Whitcomb rented out his tiny, back-of-the-bar kitchen space to Aaron Buhrz, longtime owner of Beauty Bar in the Mission, and Buhrz brought in young guns Noah Bustos and Nathaniel Loya, who most recently worked together at the German restaurant Schmidt’s, to do the cooking.
Though much of the menu reads like upscale bar fare, the level of prep and execution being put into certain dishes is astonishing, particularly considering the reasonable prices and no-frills surroundings.
Take the humbly titled pasta, for example. Bustos puts his experience working under former Quince pasta guru Chanan Kamen to good use in hand-making bigoli, a thick spaghetti-like noodle, and then blanketing it with a cinnamon-scented meat sauce. The dish was inspired by visits to Skyline Chili in Bustos’ girlfriend’s home state of Ohio.
A juicy, semi-thick pork chop tasted of smoke and a nice kick of alcohol, the result of a beer brine. Alongside were a lump of mayonnaise-y potato salad and slivers of cinnamon apples I would have happily eaten on their own as a dessert.
I’d order all of the cutely titled sandwiches that I tried again in a heartbeat. For the Beefeater, Pinky’s Bakery’s exemplary rye envelops a mound of pastrami, properly stippled with fat, that’s given a 10-day brine, then smoked, then braised in chicken stock.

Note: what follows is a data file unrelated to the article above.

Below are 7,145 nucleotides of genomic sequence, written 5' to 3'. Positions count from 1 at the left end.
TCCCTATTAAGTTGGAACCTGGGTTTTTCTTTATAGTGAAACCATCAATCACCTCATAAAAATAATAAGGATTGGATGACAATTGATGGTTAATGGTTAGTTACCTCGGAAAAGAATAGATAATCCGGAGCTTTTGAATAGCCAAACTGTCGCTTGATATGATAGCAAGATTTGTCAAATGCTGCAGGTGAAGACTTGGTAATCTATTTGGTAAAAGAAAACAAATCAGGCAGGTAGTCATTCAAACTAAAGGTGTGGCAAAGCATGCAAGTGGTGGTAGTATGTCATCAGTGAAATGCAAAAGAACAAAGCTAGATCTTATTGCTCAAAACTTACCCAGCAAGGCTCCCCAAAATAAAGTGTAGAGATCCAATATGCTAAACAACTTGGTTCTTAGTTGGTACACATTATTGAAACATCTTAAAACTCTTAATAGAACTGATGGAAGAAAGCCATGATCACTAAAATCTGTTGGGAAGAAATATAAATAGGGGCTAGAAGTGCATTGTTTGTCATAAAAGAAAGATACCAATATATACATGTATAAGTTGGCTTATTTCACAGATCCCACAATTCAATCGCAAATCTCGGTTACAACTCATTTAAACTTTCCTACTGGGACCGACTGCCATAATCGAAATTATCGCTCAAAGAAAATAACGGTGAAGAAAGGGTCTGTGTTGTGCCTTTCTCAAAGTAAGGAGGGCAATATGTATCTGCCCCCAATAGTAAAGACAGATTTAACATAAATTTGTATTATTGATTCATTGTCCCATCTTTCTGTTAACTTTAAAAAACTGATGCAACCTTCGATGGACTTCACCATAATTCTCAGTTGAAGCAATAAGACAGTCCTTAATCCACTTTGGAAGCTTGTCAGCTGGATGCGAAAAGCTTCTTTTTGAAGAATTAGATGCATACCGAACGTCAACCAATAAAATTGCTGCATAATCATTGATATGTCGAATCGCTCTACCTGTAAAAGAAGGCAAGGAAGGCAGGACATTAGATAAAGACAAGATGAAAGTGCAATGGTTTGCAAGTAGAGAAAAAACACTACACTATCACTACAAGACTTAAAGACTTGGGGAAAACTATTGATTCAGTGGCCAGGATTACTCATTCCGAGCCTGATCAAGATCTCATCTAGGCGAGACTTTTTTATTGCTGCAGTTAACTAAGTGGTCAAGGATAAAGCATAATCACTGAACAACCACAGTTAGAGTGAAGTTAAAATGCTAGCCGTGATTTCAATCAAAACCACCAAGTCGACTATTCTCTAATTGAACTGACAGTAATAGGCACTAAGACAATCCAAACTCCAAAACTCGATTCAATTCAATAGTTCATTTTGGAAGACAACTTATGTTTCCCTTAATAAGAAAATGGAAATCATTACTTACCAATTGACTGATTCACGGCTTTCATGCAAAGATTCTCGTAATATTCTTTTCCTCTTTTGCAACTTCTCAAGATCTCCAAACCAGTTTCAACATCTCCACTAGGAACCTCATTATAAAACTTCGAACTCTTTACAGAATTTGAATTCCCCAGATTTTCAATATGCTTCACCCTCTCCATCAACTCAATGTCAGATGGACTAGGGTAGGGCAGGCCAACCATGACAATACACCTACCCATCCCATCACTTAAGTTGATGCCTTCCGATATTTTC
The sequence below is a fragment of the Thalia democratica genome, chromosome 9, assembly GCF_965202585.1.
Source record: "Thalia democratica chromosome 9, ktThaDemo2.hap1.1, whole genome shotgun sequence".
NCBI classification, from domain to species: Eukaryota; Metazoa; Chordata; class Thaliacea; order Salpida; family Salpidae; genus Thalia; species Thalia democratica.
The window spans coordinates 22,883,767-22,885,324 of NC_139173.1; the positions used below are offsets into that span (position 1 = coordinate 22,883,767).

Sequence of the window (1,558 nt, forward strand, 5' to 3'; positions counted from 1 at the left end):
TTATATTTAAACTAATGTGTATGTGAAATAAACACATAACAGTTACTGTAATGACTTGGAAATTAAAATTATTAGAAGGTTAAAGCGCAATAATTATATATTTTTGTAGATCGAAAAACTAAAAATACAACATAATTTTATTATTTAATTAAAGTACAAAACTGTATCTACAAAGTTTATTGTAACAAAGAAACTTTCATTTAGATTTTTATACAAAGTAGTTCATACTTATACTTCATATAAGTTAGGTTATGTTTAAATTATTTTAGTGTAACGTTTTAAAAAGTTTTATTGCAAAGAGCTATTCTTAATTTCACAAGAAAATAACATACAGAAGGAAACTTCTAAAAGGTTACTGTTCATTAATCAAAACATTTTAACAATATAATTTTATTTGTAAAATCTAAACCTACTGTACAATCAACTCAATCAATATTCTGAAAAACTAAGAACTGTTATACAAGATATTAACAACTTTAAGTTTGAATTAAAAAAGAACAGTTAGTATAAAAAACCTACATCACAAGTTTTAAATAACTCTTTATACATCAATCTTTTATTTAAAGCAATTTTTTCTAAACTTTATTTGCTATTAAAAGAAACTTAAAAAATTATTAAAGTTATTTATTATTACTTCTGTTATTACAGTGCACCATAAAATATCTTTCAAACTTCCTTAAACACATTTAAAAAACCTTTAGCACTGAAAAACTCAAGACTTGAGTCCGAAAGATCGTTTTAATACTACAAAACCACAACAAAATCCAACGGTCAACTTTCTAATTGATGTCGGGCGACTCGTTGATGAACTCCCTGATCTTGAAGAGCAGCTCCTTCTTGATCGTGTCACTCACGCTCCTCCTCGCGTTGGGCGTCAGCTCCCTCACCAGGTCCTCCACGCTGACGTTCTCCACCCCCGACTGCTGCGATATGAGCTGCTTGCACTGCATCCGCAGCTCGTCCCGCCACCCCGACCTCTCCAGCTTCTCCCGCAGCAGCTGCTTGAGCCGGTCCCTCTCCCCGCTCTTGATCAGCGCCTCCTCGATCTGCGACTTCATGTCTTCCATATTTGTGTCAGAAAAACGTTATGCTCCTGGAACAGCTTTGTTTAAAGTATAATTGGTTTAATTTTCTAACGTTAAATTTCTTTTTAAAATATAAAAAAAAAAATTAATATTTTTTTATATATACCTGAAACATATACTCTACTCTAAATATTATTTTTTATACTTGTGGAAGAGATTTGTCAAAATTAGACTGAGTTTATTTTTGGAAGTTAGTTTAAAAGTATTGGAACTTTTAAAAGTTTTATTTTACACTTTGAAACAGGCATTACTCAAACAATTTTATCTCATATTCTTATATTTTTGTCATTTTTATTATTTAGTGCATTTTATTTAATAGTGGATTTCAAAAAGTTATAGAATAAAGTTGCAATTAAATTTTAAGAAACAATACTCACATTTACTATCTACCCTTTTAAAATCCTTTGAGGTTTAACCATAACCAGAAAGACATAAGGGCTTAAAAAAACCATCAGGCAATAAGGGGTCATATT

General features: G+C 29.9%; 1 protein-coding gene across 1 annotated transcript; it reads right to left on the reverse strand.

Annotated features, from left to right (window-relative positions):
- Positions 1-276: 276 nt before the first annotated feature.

The Hasselhoff, a pile of tender roast beef drenched in melted Velveeta on a soft sesame bun, was a manly mess that brought to mind college road trips to Arby’s, and I mean that as a high compliment.
And then there’s The Excelsior, which has me reconsidering my boredom with fried chicken sandwiches. Here, a hyper-crispy buttermilk fried chicken breast is topped with crispy bacon and jammed between two thin, crispy waffles. See the theme? There’s quite the shattering sound effect when you chomp into this beast.
Bustos and Loya dress The Excelsior with Chinese five-spice pickled onions and Tapatio-brand hot sauce. On paper, the whole thing sounds a bit ludicrous — but the blend of Asian and Latino flavors atop a soul-food classic triumphed and seemed downright rational considering the diversity of the neighborhood.
From a miniature Bakers Pride oven comes the Butterbutt pizza, with the seemingly zany combination of butternut squash, maple-braised pork butt, melted feta and a balsamic reduction. I only ordered it because I thought it would be a gloppy, gimmicky train wreck — but I was totally wrong. Somehow, the crust stood up to its toppings and the play of the tang of the feta off of the sweetness of the squash was downright rousing.
Bustos and Loya just might be the next James Moisey and Shane LaValley, former chefs at nearby dive bar Broken Record who left to open the wildly successful RickyBobby. For locals in the Excelsior, let’s hope they stick around for a while.
Pissed Off Pete’s
Location: 4528 Mission St. (at Excelsior Avenue), S.F.
Contact: (415) 584-5122, www.facebook.com/pages/Pissed-Off-Petes/107356512633325
Hours: 5 to 11 p.m. Wednesdays-Thursdays, 5 p.m. to midnight Saturdays
Price range: $4 to $12
Recommended dishes: Pork chop ($12), Cincinnati-style pasta ($12), Butterbutt pizza ($10), beefeater sandwich ($10), cannibal-style fries ($6)
Credit cards: All major
Reservations: Not accepted